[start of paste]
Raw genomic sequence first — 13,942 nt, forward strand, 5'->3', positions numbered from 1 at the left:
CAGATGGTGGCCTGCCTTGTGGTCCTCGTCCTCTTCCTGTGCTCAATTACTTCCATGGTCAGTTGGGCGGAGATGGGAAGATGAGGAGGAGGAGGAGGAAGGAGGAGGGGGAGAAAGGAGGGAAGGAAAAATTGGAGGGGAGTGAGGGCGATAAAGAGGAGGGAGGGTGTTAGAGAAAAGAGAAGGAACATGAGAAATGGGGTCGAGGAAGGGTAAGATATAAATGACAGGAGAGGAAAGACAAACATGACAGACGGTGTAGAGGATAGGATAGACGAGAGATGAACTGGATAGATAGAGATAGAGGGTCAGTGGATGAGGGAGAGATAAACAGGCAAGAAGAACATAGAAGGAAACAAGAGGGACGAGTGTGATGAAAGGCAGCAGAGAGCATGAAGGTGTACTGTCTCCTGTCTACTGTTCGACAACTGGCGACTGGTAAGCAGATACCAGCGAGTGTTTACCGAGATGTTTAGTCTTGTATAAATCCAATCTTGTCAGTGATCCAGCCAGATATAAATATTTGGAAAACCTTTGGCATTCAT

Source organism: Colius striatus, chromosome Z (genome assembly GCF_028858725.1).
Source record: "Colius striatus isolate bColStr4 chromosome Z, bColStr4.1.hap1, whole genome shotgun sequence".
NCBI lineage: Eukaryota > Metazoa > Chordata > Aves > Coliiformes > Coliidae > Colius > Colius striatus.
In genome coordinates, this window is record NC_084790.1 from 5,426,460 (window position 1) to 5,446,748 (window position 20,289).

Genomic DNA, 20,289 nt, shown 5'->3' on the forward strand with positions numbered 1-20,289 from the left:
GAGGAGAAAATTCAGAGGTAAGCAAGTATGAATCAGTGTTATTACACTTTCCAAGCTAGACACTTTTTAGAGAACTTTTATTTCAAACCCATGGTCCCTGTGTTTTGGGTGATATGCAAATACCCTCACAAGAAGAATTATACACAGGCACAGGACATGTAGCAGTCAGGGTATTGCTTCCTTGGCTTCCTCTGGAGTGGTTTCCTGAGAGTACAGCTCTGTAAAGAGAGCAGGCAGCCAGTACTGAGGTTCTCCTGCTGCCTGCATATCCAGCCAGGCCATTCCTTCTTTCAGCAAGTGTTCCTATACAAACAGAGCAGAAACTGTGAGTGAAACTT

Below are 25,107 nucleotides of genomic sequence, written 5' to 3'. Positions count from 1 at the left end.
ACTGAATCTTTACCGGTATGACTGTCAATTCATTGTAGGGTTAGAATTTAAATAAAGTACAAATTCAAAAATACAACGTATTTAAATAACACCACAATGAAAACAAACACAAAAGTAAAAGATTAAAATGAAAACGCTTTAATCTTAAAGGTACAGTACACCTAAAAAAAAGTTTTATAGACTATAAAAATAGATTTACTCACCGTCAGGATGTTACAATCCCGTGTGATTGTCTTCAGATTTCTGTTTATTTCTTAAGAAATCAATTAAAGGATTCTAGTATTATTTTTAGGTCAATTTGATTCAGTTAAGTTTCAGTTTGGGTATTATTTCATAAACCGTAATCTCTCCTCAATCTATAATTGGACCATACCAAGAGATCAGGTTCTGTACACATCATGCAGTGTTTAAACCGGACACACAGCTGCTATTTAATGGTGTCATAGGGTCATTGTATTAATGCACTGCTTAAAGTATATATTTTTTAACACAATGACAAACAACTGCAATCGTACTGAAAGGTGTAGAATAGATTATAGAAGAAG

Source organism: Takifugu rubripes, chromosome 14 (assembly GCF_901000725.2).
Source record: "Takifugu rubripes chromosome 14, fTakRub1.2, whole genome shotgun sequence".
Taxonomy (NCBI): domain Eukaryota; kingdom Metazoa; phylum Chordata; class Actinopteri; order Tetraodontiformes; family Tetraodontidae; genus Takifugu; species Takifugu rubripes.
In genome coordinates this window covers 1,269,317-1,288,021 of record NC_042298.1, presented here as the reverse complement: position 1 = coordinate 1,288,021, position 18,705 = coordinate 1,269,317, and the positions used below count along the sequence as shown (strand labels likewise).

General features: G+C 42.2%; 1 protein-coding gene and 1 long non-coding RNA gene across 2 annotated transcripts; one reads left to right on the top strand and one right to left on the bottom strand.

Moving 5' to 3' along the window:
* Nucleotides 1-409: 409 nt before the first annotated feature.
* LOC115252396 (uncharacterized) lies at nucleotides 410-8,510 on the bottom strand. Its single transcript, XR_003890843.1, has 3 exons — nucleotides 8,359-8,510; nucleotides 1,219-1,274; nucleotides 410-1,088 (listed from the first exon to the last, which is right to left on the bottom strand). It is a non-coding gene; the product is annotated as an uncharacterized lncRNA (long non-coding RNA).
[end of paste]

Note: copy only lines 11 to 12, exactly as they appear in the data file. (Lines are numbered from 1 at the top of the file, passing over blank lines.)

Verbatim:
Source organism: Takifugu rubripes, chromosome 14 (assembly GCF_901000725.2).
Source record: "Takifugu rubripes chromosome 14, fTakRub1.2, whole genome shotgun sequence".